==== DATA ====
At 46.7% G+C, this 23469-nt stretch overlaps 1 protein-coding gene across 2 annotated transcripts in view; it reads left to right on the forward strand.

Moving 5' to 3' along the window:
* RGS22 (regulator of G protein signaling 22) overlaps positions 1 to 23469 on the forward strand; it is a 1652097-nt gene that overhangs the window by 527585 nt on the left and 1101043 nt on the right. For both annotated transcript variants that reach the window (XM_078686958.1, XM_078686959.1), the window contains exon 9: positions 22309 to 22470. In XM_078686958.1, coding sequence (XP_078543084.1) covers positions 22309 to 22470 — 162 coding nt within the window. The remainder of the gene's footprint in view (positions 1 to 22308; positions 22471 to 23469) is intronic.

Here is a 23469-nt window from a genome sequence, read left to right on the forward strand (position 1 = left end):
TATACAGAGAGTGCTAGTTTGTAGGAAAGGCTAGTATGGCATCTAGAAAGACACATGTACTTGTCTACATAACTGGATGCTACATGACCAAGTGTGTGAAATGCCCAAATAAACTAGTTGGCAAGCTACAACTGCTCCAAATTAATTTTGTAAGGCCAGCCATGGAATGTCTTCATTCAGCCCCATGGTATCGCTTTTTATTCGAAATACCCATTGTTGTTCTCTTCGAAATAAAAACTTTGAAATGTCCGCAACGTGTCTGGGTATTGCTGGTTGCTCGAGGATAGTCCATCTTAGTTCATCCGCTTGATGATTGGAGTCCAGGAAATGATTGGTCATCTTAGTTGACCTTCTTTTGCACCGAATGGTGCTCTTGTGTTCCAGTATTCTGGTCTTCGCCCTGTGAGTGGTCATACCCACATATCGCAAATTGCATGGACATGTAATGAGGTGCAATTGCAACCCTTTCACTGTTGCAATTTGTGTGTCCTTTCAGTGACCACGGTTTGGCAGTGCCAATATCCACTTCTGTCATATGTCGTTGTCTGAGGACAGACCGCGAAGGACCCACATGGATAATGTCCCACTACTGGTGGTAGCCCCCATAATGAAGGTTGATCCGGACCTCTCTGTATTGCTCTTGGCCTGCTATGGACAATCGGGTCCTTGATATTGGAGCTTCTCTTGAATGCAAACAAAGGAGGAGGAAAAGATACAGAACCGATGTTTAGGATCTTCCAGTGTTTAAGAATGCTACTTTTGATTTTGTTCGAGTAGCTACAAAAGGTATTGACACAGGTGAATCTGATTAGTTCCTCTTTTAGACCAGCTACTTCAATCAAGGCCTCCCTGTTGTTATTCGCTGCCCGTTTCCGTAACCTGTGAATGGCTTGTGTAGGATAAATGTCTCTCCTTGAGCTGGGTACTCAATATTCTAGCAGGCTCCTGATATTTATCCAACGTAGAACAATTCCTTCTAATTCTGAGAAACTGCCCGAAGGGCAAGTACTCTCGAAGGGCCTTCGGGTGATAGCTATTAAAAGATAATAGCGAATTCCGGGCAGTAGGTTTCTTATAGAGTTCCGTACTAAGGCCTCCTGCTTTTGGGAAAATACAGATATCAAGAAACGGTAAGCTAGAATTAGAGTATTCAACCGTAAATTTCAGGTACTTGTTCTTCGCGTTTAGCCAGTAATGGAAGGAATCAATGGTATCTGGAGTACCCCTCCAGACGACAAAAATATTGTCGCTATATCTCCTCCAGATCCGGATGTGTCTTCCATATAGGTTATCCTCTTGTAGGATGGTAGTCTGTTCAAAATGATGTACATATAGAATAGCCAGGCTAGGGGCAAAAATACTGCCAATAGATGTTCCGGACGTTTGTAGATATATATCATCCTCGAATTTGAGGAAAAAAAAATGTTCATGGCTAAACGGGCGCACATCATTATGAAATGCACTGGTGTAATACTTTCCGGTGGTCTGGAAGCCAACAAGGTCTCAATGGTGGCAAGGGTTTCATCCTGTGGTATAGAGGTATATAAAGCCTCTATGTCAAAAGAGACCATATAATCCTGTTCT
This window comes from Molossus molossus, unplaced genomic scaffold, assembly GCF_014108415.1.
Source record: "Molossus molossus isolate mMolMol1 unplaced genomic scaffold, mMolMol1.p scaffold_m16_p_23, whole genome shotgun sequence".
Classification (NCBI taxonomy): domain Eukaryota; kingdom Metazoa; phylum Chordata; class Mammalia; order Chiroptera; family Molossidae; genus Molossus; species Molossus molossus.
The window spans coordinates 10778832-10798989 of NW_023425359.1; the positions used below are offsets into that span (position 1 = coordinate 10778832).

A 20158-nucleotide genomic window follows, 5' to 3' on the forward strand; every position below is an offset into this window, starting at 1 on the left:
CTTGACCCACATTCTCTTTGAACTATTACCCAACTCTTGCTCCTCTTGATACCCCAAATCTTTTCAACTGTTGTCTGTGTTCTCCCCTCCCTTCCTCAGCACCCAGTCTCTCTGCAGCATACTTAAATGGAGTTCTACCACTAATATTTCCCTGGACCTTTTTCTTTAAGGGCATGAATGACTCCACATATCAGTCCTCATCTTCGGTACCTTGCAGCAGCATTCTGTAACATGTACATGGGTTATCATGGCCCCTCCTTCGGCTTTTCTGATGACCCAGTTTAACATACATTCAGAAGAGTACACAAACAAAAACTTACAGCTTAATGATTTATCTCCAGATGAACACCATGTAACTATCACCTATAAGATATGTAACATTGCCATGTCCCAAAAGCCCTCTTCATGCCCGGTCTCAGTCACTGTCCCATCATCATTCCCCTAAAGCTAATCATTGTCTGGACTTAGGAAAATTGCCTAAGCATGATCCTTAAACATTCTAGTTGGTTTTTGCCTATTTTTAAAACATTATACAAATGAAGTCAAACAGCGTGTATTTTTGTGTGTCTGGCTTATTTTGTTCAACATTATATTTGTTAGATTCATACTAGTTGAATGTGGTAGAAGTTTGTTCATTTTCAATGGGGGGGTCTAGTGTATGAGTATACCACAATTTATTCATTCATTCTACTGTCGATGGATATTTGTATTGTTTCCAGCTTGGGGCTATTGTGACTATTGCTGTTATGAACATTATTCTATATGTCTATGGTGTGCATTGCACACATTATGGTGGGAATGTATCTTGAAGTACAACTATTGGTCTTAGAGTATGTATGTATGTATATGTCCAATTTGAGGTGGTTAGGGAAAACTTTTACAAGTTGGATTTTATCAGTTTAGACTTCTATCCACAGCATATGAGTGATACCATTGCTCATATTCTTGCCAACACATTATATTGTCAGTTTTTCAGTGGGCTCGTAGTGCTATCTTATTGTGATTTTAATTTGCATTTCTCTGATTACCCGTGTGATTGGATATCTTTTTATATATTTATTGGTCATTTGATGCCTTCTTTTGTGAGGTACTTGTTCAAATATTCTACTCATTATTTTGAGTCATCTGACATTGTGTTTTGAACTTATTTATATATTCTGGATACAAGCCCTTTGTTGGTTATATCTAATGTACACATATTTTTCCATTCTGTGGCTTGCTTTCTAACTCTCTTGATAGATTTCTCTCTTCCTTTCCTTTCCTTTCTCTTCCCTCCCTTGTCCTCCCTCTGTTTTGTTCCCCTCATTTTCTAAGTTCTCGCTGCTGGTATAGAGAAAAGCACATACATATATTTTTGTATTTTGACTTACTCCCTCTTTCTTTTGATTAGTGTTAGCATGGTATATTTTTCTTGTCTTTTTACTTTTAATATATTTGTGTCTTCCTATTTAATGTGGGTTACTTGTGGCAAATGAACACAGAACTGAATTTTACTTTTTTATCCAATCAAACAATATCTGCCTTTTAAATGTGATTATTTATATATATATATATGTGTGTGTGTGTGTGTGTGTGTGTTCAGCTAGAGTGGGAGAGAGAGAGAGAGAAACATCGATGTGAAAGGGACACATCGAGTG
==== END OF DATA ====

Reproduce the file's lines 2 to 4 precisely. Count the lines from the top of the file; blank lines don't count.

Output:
Moving 5' to 3' along the window:
* RGS22 (regulator of G protein signaling 22) overlaps positions 1 to 23469 on the forward strand; it is a 1652097-nt gene that overhangs the window by 527585 nt on the left and 1101043 nt on the right. For both annotated transcript variants that reach the window (XM_078686958.1, XM_078686959.1), the window contains exon 9: positions 22309 to 22470. In XM_078686958.1, coding sequence (XP_078543084.1) covers positions 22309 to 22470 — 162 coding nt within the window. The remainder of the gene's footprint in view (positions 1 to 22308; positions 22471 to 23469) is intronic.

Here is a 23469-nt window from a genome sequence, read left to right on the forward strand (position 1 = left end):